• Archbishop Charles Chaput delivered the 27th annual Erasmus Lecture on October 20. He observed that we must admit that the biblical vision of morality no longer exercises a leading role in shaping public opinion. In fact, in some circles it is rejected and deemed a source of bigotry and oppression. In response, he warned against defeatism and reminded us that in Christ we are given what we need. The beatitudes equip us for our journey as strangers in our beloved but increasingly strange land: “Blessed are you when men revile you and persecute you and utter all kinds of evil against you falsely on my account. Rejoice and be glad, for your reward in heaven is great.”

• Archbishop Chaput’s lecture, “Strangers in a Strange Land,” will be published in a forthcoming issue. We also recorded the event. Go to firstthings.com/events, and you can watch him deliver the lecture.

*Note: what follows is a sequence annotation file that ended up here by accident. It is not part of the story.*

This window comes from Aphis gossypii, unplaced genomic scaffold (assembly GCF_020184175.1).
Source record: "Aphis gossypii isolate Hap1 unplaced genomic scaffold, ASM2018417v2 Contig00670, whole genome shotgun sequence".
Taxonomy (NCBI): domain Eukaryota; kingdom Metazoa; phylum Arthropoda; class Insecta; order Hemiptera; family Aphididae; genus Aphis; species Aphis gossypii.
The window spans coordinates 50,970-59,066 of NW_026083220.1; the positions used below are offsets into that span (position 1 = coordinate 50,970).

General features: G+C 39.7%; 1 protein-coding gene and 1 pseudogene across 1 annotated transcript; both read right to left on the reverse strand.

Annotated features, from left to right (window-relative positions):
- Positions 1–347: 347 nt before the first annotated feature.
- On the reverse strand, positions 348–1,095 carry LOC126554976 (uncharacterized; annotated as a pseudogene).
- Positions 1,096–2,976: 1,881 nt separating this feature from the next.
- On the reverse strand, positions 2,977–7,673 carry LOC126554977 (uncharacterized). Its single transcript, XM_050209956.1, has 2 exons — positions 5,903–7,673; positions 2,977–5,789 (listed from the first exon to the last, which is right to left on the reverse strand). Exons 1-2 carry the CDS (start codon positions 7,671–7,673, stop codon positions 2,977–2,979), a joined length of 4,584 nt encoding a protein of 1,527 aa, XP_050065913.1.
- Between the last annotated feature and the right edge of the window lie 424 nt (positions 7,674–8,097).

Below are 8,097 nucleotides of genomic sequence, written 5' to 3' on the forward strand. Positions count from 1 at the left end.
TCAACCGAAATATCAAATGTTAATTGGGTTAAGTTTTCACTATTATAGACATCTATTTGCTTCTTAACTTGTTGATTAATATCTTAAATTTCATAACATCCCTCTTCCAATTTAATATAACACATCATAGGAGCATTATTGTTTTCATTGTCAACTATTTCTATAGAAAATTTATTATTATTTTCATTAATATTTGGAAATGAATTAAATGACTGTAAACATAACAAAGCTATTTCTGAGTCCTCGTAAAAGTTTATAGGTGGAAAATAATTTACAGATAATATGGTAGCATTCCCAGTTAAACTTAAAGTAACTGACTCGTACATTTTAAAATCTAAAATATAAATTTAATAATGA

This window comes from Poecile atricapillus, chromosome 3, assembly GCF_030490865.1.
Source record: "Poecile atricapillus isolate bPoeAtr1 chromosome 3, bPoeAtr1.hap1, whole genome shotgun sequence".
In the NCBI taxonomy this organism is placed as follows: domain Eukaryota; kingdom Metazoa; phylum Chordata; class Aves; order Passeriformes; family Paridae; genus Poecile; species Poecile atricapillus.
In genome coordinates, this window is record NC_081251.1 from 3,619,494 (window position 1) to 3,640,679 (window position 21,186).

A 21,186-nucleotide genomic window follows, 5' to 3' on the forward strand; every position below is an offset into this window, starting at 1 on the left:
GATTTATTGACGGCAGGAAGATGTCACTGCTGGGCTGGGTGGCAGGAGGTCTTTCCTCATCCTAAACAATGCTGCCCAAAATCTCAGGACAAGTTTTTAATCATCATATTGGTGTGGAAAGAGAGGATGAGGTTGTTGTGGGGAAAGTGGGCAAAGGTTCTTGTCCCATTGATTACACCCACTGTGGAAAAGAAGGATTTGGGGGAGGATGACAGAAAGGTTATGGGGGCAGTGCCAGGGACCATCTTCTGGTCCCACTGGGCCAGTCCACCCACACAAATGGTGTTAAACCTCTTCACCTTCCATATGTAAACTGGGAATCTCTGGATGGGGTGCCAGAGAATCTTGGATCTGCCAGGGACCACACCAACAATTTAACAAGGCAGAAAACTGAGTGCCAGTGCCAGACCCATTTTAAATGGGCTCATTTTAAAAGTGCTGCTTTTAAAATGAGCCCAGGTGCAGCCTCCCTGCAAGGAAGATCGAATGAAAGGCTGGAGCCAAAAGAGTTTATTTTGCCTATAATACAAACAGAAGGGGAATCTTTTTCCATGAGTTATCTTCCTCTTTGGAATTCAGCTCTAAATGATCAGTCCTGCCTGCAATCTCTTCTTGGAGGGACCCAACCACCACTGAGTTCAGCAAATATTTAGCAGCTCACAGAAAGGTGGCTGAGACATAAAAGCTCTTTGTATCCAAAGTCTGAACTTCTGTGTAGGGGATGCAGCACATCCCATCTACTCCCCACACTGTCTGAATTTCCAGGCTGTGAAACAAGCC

• We’re pleased to host Maureen Mullarkey’s blog on firstthings.com. We’re now doubly pleased to host an exhibition of her artwork here in the First Things office. Her exquisite collages are a visual banquet for book lovers. If you’re in Manhattan, do come by.

• Want to be fully informed about First Things events, as well as receive notice of must-read pieces on firstthings.com? Sign up for our twice-weekly e-newsletter. It’s easy. Go to our website, and scroll down to the bottom on the page. All you need to do is enter your email address, and we’ll keep you up to date.

• Josiah Nelson and John Burd would like to form a ROFTERS group in the Los Angeles area. If you’d like to be a charter member, please contact them by email: jdlnelson@gmail.com or johnburd@hotmail.com.

while we’re at it sources: Rural gay rights: nytimes.com, October 22, 2014. Extraordinary, indeed: firstthings.com, October 22, 2014. Pope and precipice: nytimes.com, October 25, 2014.